Charles Hood

Tusker

for Bruce Chatwin

Like others before and since, the greatest French poet, Rimbaud, first began dying in Africa.

In Kenya, if you wish six sodas, of say the flavor called Bitter Lemon, you need six empty bottles, plus about a dollar. To take away a bottle you must first bring one, straight exchange. It need not be the same brand or flavor. Only in hotels can credit be extended; it is assumed that you will leave the last bottle when you are done, and you are bought a drink on trust.

Rimbaud, having gone home to France to finish dying, could talk only of a blue stone cup stained by fig juice, and of watching the bearers eat an elephant under dom palms.

On a Thursday in the Samburu Desert one July several years ago I saw a dead elephant under a dom palm. Dom palm is the only palm to have a branching trunk; the main stem is thin, like that of a tropical yucca, and two thirds of the way up forks into two or three thinner stems, each with its own spread hand of fronds. The elephant had been dead a month, the hide collapsed like a discarded carpet over the bones, splashed everywhere flat white by vultures. It smelled like dust. There was nothing to take a picture of, and because of the possibility of lions we did not get out of the van. Overhead a small flock of striped swallows was feeding in the still sky. Their shadows shoaled across the pale dirt under a hard noon sun, then shrank to dots then to nothing as they lifted on a thermal. Driving away, the van swayed crossing dried ruts, the bottles in our Thermos chest clinking together harshly with each lurch.

The most common beer is Tusker. Even at a game lodge a single bottle costs only sixty cents cold. The label is white and gold and black, with a trumpeting, poorly drawn bull elephant positioned between two generalized barley ears. Because they are reused for years, the bottles are thick and worn, squat and baobab-shaped brown glass with a faint band of white abrasion on all of the body's rounded edges. As you sit with one loosely balanced on your leg, picking at the label like a scab, little pulpy strings of paper will pile up where your shorts meet your thigh.

Rimbaud would close his eyes, and when he opened them would speak deliberately and exactly, as if to dictate an encyclopedia. One day he said nothing except to describe a species of Abyssinian porcupine the size of a brood sow. These would wander into cornfields, he said. His sister pleaded with him to go to church, she applied damp cloths, she prayed. He was dying under dom palms.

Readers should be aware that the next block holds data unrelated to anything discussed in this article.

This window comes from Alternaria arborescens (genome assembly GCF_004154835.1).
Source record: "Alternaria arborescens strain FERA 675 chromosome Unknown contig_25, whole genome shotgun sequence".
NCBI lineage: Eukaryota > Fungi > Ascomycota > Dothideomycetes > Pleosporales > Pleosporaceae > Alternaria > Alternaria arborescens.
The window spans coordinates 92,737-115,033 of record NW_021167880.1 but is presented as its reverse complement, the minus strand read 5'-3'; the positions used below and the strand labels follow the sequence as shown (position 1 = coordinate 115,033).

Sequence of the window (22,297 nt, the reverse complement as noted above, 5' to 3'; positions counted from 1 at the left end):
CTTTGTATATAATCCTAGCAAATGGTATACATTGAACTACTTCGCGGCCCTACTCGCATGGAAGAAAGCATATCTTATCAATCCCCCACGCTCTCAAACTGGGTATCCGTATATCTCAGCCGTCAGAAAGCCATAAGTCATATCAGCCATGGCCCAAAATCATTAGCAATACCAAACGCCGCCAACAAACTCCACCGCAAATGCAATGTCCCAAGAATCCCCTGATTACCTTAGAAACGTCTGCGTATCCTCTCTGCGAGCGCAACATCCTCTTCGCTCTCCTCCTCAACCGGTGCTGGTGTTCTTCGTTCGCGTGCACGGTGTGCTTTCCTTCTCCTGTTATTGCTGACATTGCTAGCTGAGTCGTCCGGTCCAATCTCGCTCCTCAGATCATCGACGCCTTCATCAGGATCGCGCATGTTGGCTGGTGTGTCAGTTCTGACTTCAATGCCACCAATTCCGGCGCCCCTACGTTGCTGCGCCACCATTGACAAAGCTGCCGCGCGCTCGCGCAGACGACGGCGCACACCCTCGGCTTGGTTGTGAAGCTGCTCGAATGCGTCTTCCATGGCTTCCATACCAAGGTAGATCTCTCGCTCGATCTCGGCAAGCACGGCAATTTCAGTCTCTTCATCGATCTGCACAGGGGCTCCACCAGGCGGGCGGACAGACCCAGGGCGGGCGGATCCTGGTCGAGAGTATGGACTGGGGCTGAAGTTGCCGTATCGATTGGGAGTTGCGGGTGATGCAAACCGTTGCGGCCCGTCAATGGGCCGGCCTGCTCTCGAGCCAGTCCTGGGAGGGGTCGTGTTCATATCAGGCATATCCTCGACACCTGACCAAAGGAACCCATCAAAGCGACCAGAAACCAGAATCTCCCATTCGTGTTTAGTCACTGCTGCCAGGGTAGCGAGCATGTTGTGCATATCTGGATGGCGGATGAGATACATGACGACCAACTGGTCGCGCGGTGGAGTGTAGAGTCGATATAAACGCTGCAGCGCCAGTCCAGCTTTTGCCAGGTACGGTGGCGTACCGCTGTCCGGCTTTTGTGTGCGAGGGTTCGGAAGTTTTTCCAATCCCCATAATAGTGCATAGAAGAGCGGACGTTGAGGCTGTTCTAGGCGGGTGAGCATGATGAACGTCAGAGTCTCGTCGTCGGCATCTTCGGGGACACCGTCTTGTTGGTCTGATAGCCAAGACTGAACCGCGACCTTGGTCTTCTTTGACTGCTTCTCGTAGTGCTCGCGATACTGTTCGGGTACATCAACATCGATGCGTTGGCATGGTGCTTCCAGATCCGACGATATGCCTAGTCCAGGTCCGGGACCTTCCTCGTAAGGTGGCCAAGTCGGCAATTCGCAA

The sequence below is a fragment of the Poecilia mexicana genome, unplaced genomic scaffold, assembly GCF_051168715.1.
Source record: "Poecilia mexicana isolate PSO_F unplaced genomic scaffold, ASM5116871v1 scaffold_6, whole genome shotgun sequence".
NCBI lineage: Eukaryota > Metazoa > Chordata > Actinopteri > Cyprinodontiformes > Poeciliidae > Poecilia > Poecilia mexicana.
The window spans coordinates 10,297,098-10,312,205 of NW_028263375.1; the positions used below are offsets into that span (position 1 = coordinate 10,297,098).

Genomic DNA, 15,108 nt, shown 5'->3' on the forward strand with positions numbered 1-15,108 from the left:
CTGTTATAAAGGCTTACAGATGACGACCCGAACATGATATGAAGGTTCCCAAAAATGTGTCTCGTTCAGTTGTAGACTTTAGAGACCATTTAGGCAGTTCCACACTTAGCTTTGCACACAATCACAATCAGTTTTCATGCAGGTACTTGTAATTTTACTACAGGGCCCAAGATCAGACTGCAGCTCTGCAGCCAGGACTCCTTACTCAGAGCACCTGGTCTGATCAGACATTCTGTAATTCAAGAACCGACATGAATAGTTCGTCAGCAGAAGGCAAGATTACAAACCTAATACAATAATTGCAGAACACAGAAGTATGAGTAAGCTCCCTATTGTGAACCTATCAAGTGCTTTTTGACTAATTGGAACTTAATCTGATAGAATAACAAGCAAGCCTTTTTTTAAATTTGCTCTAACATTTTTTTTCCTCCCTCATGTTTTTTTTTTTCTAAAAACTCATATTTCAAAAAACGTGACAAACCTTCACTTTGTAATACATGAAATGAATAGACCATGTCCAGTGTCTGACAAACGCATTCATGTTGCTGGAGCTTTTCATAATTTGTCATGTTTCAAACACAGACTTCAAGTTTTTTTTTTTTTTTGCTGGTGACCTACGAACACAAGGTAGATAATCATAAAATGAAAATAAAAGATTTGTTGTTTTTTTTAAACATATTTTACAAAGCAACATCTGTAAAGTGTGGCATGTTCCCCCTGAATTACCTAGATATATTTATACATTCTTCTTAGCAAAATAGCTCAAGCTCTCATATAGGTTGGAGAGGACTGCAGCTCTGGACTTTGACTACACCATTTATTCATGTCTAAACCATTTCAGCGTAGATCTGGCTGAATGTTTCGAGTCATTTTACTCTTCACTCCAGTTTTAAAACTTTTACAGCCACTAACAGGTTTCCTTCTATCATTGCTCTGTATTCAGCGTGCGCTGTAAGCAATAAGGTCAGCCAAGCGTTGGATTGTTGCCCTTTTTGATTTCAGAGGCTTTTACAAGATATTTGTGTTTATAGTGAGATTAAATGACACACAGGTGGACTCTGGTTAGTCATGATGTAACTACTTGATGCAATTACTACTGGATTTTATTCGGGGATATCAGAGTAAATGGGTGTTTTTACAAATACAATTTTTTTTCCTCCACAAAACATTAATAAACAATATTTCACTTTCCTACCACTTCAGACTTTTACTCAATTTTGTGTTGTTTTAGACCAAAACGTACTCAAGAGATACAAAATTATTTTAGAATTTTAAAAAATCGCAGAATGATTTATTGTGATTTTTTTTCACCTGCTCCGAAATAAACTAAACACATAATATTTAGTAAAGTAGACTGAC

That day had turned windy but ended calm, and in the moonless night the shooting stars stood out like flares. After dinner the jackals had come, loose hipped as coyotes. Later that night, at midnight, in my tent, I heard a scops owl. I took my flashlight and journal, following the hoot like the lowest notes of a tenor recorder whispered out on failing breath. At the main lodge I found the source of it, but not an owl, just two bird-tour leaders, British expatriates, each drinking beer and imitating owls and waiting for an animal to come drink at the floodlit pond in front of the verandah. One had filled an ashtray with stained butts; the knee-high stone wall they rested their feet on held a week's collateral of bottles. They sat at the edge of the lounge on a tiled floor, under a tall thatched roof like a circus canopy, looking out over the grass and acacias, feet up, waiting. I opened a Tusker with a pocketknife and sat down with them, my journal on my lap. A hare was feeding on the lawn. We traded a few sentences but mostly sat resting, just watching the everything of nothing, slowly rubbing the labels off the bottles, slowly taking long sips. It was late and I was dog tired, but nothing seemed more important than just holding the bottle, sucking in the cool, wild-smelling night air, just waiting for a leopard or a zebra or a mongoose to hunt by or come drink. The book remained closed. I didn't need it. This was the real thing, watching the night, waiting. This was writing, this was writing the deep texts, this was learning the things that will shade me on that faraway day when my sister will have to swab my forehead, and when all that my lips will be able to do is quarry an encyclopedia word by word, an encyclopedia more glorious than any other, while the swallows course around the crown of the dom palm, and somewhere far off an owl starts calling through the gathering dusk.


Charles Hood teaches at Antelope Valley College in California. His book, The Xopilote Cantos, is an account of the Spanish Conquest of Costa Rica.

The Journal of African Travel-Writing, Number 4, April 1998 (p. 66).

Copyright © 1998 The Journal of African Travel-Writing